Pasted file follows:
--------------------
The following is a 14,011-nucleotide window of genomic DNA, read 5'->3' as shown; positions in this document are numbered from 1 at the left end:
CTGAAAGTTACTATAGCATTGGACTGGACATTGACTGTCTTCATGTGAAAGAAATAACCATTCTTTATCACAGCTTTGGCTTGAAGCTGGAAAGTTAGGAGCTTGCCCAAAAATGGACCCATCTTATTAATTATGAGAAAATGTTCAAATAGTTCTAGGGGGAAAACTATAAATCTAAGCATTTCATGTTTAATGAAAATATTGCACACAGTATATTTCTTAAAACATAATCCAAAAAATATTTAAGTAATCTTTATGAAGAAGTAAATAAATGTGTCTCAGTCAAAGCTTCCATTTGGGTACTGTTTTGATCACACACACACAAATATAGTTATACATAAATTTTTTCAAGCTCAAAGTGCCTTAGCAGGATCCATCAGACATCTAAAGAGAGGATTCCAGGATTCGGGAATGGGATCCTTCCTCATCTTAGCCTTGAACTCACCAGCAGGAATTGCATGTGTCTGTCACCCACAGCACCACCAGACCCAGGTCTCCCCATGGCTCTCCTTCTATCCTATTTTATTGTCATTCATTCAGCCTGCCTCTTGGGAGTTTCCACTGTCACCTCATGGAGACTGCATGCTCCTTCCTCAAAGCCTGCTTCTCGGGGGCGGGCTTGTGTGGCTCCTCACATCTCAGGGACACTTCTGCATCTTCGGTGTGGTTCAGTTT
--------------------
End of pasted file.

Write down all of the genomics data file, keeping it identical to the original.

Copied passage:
The following is a 14,011-nucleotide window of genomic DNA, read 5'->3' as shown; positions in this document are numbered from 1 at the left end:
CTGAAAGTTACTATAGCATTGGACTGGACATTGACTGTCTTCATGTGAAAGAAATAACCATTCTTTATCACAGCTTTGGCTTGAAGCTGGAAAGTTAGGAGCTTGCCCAAAAATGGACCCATCTTATTAATTATGAGAAAATGTTCAAATAGTTCTAGGGGGAAAACTATAAATCTAAGCATTTCATGTTTAATGAAAATATTGCACACAGTATATTTCTTAAAACATAATCCAAAAAATATTTAAGTAATCTTTATGAAGAAGTAAATAAATGTGTCTCAGTCAAAGCTTCCATTTGGGTACTGTTTTGATCACACACACACAAATATAGTTATACATAAATTTTTTCAAGCTCAAAGTGCCTTAGCAGGATCCATCAGACATCTAAAGAGAGGATTCCAGGATTCGGGAATGGGATCCTTCCTCATCTTAGCCTTGAACTCACCAGCAGGAATTGCATGTGTCTGTCACCCACAGCACCACCAGACCCAGGTCTCCCCATGGCTCTCCTTCTATCCTATTTTATTGTCATTCATTCAGCCTGCCTCTTGGGAGTTTCCACTGTCACCTCATGGAGACTGCATGCTCCTTCCTCAAAGCCTGCTTCTCGGGGGCGGGCTTGTGTGGCTCCTCACATCTCAGGGACACTTCTGCATCTTCGGTGTGGTTCAGTTT